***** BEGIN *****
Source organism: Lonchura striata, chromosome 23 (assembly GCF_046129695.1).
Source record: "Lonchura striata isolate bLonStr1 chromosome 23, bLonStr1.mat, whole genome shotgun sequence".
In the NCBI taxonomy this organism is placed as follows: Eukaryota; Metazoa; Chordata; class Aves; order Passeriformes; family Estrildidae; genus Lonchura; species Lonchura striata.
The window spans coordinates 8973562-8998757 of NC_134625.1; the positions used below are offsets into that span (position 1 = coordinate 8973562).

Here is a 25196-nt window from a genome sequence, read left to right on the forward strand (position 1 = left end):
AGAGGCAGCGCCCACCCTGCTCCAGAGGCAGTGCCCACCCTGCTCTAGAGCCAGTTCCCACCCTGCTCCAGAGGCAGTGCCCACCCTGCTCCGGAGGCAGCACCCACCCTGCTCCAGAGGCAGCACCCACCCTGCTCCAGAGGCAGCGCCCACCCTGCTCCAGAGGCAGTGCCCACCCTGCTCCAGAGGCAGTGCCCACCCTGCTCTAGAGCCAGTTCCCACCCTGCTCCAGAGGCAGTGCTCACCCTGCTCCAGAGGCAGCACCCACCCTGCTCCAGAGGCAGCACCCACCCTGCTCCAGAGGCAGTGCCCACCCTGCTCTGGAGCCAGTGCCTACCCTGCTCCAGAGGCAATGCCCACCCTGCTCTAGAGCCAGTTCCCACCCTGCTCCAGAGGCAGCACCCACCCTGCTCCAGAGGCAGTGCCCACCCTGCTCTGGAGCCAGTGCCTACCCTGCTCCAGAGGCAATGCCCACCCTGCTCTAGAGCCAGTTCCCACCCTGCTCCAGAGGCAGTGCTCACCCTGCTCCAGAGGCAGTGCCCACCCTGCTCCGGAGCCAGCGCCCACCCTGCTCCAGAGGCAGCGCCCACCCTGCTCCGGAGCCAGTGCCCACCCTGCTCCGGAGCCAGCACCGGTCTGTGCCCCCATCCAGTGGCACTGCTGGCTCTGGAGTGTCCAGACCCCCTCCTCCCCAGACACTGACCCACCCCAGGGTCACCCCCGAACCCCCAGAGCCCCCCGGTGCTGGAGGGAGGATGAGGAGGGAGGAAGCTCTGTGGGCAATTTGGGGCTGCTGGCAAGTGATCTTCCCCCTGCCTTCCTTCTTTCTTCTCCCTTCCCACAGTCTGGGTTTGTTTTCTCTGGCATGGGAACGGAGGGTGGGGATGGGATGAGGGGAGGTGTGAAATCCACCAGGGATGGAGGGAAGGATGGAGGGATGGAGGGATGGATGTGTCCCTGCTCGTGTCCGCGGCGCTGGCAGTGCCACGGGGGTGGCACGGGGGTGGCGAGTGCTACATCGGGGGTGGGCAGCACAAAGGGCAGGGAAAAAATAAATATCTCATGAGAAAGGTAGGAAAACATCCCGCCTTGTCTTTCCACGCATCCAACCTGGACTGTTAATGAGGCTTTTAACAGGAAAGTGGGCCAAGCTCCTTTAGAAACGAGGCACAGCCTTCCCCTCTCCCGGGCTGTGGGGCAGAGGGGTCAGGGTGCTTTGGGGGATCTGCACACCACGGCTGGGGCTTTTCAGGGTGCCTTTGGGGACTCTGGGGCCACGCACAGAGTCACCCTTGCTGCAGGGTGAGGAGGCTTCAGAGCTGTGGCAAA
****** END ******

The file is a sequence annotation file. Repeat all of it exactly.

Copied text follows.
Source organism: Lonchura striata, chromosome 23 (assembly GCF_046129695.1).
Source record: "Lonchura striata isolate bLonStr1 chromosome 23, bLonStr1.mat, whole genome shotgun sequence".
In the NCBI taxonomy this organism is placed as follows: Eukaryota; Metazoa; Chordata; class Aves; order Passeriformes; family Estrildidae; genus Lonchura; species Lonchura striata.
The window spans coordinates 8973562-8998757 of NC_134625.1; the positions used below are offsets into that span (position 1 = coordinate 8973562).

Here is a 25196-nt window from a genome sequence, read left to right on the forward strand (position 1 = left end):
AGAGGCAGCGCCCACCCTGCTCCAGAGGCAGTGCCCACCCTGCTCTAGAGCCAGTTCCCACCCTGCTCCAGAGGCAGTGCCCACCCTGCTCCGGAGGCAGCACCCACCCTGCTCCAGAGGCAGCACCCACCCTGCTCCAGAGGCAGCGCCCACCCTGCTCCAGAGGCAGTGCCCACCCTGCTCCAGAGGCAGTGCCCACCCTGCTCTAGAGCCAGTTCCCACCCTGCTCCAGAGGCAGTGCTCACCCTGCTCCAGAGGCAGCACCCACCCTGCTCCAGAGGCAGCACCCACCCTGCTCCAGAGGCAGTGCCCACCCTGCTCTGGAGCCAGTGCCTACCCTGCTCCAGAGGCAATGCCCACCCTGCTCTAGAGCCAGTTCCCACCCTGCTCCAGAGGCAGCACCCACCCTGCTCCAGAGGCAGTGCCCACCCTGCTCTGGAGCCAGTGCCTACCCTGCTCCAGAGGCAATGCCCACCCTGCTCTAGAGCCAGTTCCCACCCTGCTCCAGAGGCAGTGCTCACCCTGCTCCAGAGGCAGTGCCCACCCTGCTCCGGAGCCAGCGCCCACCCTGCTCCAGAGGCAGCGCCCACCCTGCTCCGGAGCCAGTGCCCACCCTGCTCCGGAGCCAGCACCGGTCTGTGCCCCCATCCAGTGGCACTGCTGGCTCTGGAGTGTCCAGACCCCCTCCTCCCCAGACACTGACCCACCCCAGGGTCACCCCCGAACCCCCAGAGCCCCCCGGTGCTGGAGGGAGGATGAGGAGGGAGGAAGCTCTGTGGGCAATTTGGGGCTGCTGGCAAGTGATCTTCCCCCTGCCTTCCTTCTTTCTTCTCCCTTCCCACAGTCTGGGTTTGTTTTCTCTGGCATGGGAACGGAGGGTGGGGATGGGATGAGGGGAGGTGTGAAATCCACCAGGGATGGAGGGAAGGATGGAGGGATGGAGGGATGGATGTGTCCCTGCTCGTGTCCGCGGCGCTGGCAGTGCCACGGGGGTGGCACGGGGGTGGCGAGTGCTACATCGGGGGTGGGCAGCACAAAGGGCAGGGAAAAAATAAATATCTCATGAGAAAGGTAGGAAAACATCCCGCCTTGTCTTTCCACGCATCCAACCTGGACTGTTAATGAGGCTTTTAACAGGAAAGTGGGCCAAGCTCCTTTAGAAACGAGGCACAGCCTTCCCCTCTCCCGGGCTGTGGGGCAGAGGGGTCAGGGTGCTTTGGGGGATCTGCACACCACGGCTGGGGCTTTTCAGGGTGCCTTTGGGGACTCTGGGGCCACGCACAGAGTCACCCTTGCTGCAGGGTGAGGAGGCTTCAGAGCTGTGGCAAA